Telecoms operator Energis (quote: EGS) announces Tuesday it will scale back investment in the local loop as a result of BT delays.
Unbundling of the local loop -- in which other operators gain access to BT's telephone exchanges -- is now a legal requirement, ratified by the European Union's Council of Ministers on 5 December. It is widely seen as an essential part of opening up telecoms markets across Europe and concreting the government's vision of universal cheap broadband Internet services across the UK.
Energis' decision will come as a further blow to the unbundling process which has already seen five high profile operators withdraw completely. It also reflects an industry wide belief that BT is deliberately making it happen as slowly as possible. Energis' comments come as part of a select committee enquiry set up in response to complaints and lobbying earlier in the summer. E-minister Patricia Hewitt and Oftel boss David Edmonds have already been hauled over the coals by the select committee and Tuesday it was the turn of the rival operators.
Head of carrier relations at Energis Anne Machim admits the telco is scaling down its rollout plans as a result of delays. She claims the amount of time it takes BT to allocate exchanges makes it difficult for operators to draw up realistic business plans.
"Because of delays we are going forward with less exchanges than we had hoped." Expect more delays, Machim says. Even when equipment is installed she claims it will take up four months to get services out to the public.
Also present at the select committee, Cable and Wireless' vice president of public policy Emma Gilthorpe summed up the group's attitude to BT's behaviour. She accuses the telco of "tactical obsfication". "They are doing very little to facilitate this process."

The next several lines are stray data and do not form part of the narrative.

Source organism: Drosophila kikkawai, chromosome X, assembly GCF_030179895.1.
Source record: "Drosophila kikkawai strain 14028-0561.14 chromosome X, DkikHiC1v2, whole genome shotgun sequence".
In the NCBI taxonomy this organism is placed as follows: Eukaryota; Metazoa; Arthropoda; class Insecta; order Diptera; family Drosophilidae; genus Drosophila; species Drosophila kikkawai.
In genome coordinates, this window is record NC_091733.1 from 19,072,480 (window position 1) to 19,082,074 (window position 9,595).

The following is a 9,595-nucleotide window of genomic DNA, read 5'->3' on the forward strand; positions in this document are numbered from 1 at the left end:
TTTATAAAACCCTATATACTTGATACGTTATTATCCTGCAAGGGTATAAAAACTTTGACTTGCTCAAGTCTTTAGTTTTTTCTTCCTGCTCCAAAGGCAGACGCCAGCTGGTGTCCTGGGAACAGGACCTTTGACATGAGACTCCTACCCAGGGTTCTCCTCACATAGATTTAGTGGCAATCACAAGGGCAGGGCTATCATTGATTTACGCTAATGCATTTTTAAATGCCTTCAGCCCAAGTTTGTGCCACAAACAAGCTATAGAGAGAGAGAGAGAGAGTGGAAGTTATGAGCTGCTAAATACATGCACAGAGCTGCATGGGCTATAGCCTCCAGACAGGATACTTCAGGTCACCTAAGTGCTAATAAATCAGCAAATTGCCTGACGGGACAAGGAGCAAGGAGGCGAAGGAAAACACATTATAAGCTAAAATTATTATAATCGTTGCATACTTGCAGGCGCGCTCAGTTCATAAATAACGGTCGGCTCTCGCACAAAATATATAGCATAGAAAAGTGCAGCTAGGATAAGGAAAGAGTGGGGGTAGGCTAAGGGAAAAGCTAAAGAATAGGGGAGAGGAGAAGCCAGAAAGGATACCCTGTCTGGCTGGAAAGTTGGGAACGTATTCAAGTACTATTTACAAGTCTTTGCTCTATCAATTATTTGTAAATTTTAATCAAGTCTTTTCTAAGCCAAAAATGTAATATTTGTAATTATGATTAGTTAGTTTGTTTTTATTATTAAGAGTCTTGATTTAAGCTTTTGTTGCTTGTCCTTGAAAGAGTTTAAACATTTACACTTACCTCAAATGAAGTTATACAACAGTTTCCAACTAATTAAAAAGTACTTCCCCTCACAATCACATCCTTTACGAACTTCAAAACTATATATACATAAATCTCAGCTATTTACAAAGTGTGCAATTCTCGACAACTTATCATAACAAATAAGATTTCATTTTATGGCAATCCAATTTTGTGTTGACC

Another problem for operators is BT's insistence there is no space in exchanges. Technology development director of Kingston Huw Saunders complains about the "paucity" of information from BT about the amount of space available in exchanges. "BT never took a proactive stance on letting us know what space was available. BT failed to grasp the scale of demand," he says.
According to Cable and Wireless, the delays have meant BT has gained crucial competitive advantage. The telco has already installed its own ADSL in 200 exchanges. Cable and Wireless' Gilthorpe believes BT has also given unfair advantage to its ADSL service provider BTopenworld. "It is important that BT is not allowed to continue to reap value from that," she says.
All attendees, including chief executive of telco Thus (quote: THUS) Bill Allan accuse BT of acting anti-competitively and welcome recent steps by Oftel to move the process along. Describing it as too little too late, operators believe Oftel was forced to act. "The reason we have had action is that the situation has escalated and the government has realised that if it wants an e-enabled Britain you need a level playing field," says Gilthorpe.
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